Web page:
Archpriest Nikolay Balashov said on conclusion, 'It is not clear what
purpose is pursued by this attempt to rewrite the historical documents
which have not been challenged by anybody for three centuries and which are
recognized by all the Local Orthodox Churches. Is it to cast a shadow on
the previous Primates of the Churches of Constantinople and Jerusalem and
their sacred thrones so that the traditional respect that the Slavic
faithful have for them may be belittled?'


Again, in GiC's zealousness for 'Canon Law/Order/Right', he seems blinded by some strange loyalty to a Patriarch halfway across the world, that is somewhat of a political prisoner in his own country and pators an ever dwindling flock.  The naivete that it is inconceivable for the EP to NOT be taking many of his positions for political, economical or other selfish reasons is beyond belief.
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« Reply #8 on: April 09, 2005, 04:51:49 PM »

http://saveouruoc.com/didyouknow.html


DID YOU KNOW? GǪGǪGǪ..Points to Ponder




Did you know that the Moscow Patriarchate is the largest Orthodox Patriarchate in the world?

Did you know that if Ukraine revived its Patriarchate, it would be the largest Orthodox Patriarchate in the world?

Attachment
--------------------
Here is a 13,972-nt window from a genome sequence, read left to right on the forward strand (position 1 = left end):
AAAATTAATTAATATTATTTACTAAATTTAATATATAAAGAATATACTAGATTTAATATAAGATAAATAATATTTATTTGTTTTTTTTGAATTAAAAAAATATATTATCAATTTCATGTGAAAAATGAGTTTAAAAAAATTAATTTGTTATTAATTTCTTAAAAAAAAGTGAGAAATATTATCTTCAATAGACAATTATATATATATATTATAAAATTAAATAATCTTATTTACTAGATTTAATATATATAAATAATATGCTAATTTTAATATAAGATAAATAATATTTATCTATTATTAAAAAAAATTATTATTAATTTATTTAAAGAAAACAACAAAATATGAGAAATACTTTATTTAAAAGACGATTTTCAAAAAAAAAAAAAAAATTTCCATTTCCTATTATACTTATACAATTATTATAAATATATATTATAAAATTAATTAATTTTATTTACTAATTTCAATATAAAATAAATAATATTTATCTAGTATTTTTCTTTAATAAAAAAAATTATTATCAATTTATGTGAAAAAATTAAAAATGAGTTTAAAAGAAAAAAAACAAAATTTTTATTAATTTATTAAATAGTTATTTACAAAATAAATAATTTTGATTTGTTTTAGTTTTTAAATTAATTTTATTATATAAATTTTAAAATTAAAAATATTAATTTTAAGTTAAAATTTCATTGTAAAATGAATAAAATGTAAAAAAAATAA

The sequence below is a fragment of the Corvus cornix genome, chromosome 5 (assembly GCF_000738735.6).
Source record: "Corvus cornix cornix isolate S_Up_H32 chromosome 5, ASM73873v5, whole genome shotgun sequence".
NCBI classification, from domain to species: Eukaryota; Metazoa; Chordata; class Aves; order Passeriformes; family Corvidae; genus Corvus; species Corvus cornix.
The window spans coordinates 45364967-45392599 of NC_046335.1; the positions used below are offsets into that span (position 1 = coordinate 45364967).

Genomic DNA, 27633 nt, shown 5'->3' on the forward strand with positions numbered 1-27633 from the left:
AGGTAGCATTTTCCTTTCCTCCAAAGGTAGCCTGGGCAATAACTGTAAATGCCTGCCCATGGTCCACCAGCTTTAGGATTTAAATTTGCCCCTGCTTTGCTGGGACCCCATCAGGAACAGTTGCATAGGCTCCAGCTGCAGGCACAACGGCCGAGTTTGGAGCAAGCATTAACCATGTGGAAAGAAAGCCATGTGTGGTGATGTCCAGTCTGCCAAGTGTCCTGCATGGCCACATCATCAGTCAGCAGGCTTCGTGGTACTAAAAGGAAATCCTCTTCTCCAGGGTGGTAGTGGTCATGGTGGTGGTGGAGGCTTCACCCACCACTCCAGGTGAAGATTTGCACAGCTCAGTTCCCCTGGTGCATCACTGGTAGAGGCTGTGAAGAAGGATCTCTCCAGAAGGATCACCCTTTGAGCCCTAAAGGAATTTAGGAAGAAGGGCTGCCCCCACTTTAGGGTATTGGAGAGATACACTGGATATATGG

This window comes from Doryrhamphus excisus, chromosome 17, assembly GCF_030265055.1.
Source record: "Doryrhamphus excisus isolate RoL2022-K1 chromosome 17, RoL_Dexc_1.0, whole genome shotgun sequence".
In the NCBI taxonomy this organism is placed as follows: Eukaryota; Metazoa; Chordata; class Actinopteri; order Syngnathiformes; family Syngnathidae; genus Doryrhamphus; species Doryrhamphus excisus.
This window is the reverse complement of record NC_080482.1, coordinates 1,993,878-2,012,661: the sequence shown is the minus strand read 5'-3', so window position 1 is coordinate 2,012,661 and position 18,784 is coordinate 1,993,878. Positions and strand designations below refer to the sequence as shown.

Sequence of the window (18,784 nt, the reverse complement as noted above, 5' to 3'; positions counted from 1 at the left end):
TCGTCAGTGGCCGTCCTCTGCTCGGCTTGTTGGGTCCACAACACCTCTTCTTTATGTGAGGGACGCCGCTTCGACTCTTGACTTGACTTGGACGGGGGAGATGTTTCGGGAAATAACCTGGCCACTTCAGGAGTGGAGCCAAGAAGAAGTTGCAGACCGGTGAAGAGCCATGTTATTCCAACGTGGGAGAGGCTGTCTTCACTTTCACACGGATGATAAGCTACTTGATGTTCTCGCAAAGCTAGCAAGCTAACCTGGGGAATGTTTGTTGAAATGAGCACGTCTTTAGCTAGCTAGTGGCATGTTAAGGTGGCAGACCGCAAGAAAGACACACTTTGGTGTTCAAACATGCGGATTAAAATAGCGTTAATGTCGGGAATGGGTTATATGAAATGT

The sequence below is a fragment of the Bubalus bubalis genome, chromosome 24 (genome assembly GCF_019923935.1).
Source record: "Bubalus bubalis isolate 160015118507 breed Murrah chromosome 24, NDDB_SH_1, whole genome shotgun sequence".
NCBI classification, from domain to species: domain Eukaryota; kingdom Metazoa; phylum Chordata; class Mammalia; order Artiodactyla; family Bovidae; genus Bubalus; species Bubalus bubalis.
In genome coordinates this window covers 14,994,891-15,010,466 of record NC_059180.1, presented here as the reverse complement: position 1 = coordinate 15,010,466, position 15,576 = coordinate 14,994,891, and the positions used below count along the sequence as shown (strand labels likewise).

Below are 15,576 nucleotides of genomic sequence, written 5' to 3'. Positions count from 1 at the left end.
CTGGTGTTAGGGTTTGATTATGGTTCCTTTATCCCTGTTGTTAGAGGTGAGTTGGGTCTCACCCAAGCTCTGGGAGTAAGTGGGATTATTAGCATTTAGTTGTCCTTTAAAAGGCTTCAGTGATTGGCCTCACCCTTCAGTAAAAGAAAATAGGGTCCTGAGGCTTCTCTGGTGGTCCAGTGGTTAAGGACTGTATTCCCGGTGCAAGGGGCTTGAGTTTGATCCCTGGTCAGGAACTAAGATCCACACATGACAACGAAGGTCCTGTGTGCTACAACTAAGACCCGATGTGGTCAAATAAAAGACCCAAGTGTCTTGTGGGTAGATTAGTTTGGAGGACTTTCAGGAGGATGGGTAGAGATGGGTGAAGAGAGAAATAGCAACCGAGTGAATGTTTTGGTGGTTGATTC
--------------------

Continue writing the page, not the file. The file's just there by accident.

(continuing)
Did you know ALL OTHER ethnic orthodox churches found in the "diaspora" are jurisdictionally part of the Mother Church in their respective native countries?

Did you know that the Greek Orthodox Church in Greece is not under the jurisdiction of the Ecumenical Patriarchate?

Did you know that by Turkish law (a Muslim-ruled country), the Patriarch of Constantinople MUST be a Turkish citizen?

Did you know that the Turkish government must approve the selection of the Patriarch of the Ecumenical Throne of Constantinople?

Did you know that unlike the Catholic Church, with a strong centralized administration, the Orthodox Church is actually a "loose federation of self-governing independent churches?

Did you know that most countries have independent, self-governing Orthodox Autocephalous churches and are experiencing more growth than the ancient Patriarchates? These include Serbia, Romania, Russia, Bulgaria, Georgia, Estonia, Albania, Cyprus, Poland, Czech Republic & Slovania, Finland, Greece, Egypt. All are independent self-governing churches.

Did you know that Patriarch Bartholomew is a native Turk who served in the Turkish army?

Did you know that the Church of Constantinople (Ecumenical Patriarch) carries no authority over the other Patriarchates or over the other self-governing Churches? It does, however, hold a place of honor, and for this reason its patriarch is called "the first among equals" (we emphasize the word equals). For political reasons, specifically the importance of Constantinople, it was granted the privilege formally bestowing "recognition" on behalf of the other Orthodox Churches. The original five Patriarchates are Antioch, (Syria, Lebanon, Iraq,), Alexandria (all of Africa), Jerusalem (Palestine, Israel, Jordan, Arabia & Mt. Sinai), Constantinople and Rome.